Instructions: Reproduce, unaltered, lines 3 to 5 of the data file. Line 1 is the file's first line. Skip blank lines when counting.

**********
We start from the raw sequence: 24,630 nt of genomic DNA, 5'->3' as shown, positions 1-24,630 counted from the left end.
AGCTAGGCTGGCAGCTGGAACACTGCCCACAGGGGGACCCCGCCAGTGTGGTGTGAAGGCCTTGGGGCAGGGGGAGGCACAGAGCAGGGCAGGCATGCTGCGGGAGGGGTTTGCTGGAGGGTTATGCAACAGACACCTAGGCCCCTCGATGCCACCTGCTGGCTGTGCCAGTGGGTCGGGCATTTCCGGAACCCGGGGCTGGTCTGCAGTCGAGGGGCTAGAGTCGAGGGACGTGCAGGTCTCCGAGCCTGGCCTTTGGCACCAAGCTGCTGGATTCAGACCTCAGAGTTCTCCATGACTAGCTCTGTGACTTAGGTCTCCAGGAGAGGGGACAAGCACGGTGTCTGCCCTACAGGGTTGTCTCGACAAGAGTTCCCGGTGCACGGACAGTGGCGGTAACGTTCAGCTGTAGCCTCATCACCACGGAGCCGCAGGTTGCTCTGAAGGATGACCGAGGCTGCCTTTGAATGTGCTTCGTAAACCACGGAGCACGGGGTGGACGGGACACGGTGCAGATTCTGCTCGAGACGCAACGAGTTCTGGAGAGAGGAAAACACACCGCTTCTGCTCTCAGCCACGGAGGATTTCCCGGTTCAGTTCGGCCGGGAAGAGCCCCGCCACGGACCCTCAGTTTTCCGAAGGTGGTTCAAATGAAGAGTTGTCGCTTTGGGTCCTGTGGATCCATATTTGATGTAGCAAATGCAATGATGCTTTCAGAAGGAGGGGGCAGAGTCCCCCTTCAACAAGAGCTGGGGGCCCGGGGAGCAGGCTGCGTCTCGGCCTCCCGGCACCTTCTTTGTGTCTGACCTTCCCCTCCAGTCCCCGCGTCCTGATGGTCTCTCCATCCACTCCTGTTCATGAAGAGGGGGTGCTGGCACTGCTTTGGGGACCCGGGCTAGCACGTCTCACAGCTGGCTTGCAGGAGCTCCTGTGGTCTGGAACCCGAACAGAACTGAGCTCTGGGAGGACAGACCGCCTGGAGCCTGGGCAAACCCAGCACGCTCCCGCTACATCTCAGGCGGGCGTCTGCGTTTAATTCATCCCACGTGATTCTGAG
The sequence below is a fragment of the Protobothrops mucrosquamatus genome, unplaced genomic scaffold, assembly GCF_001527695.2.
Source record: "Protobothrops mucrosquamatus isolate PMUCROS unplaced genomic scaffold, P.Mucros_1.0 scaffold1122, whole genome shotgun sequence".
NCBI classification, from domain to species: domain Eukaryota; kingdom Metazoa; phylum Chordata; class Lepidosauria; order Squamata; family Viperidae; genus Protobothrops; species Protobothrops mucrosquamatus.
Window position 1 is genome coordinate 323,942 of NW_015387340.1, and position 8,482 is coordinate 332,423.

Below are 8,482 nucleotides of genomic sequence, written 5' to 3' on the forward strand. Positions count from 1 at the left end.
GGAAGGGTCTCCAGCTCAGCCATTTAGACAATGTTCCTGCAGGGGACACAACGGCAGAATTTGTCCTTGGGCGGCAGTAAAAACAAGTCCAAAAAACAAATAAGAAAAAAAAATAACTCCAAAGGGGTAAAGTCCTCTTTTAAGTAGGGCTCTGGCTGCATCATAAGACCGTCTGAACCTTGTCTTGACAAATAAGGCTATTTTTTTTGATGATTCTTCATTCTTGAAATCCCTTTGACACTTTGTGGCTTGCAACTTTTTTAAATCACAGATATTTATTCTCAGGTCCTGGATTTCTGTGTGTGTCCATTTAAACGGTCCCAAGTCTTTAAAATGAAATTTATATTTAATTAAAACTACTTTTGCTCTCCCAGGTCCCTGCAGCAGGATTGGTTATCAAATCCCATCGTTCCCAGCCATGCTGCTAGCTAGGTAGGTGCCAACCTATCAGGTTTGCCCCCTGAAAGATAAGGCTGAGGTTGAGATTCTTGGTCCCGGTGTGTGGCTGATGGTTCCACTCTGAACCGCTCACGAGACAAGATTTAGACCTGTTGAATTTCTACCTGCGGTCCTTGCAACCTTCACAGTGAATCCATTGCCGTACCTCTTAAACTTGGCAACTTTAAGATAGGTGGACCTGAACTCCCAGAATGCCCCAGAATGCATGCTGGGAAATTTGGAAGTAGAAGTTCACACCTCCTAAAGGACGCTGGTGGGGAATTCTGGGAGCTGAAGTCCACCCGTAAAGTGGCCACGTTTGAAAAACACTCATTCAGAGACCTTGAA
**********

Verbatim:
The sequence below is a fragment of the Protobothrops mucrosquamatus genome, unplaced genomic scaffold, assembly GCF_001527695.2.
Source record: "Protobothrops mucrosquamatus isolate PMUCROS unplaced genomic scaffold, P.Mucros_1.0 scaffold1122, whole genome shotgun sequence".
NCBI classification, from domain to species: domain Eukaryota; kingdom Metazoa; phylum Chordata; class Lepidosauria; order Squamata; family Viperidae; genus Protobothrops; species Protobothrops mucrosquamatus.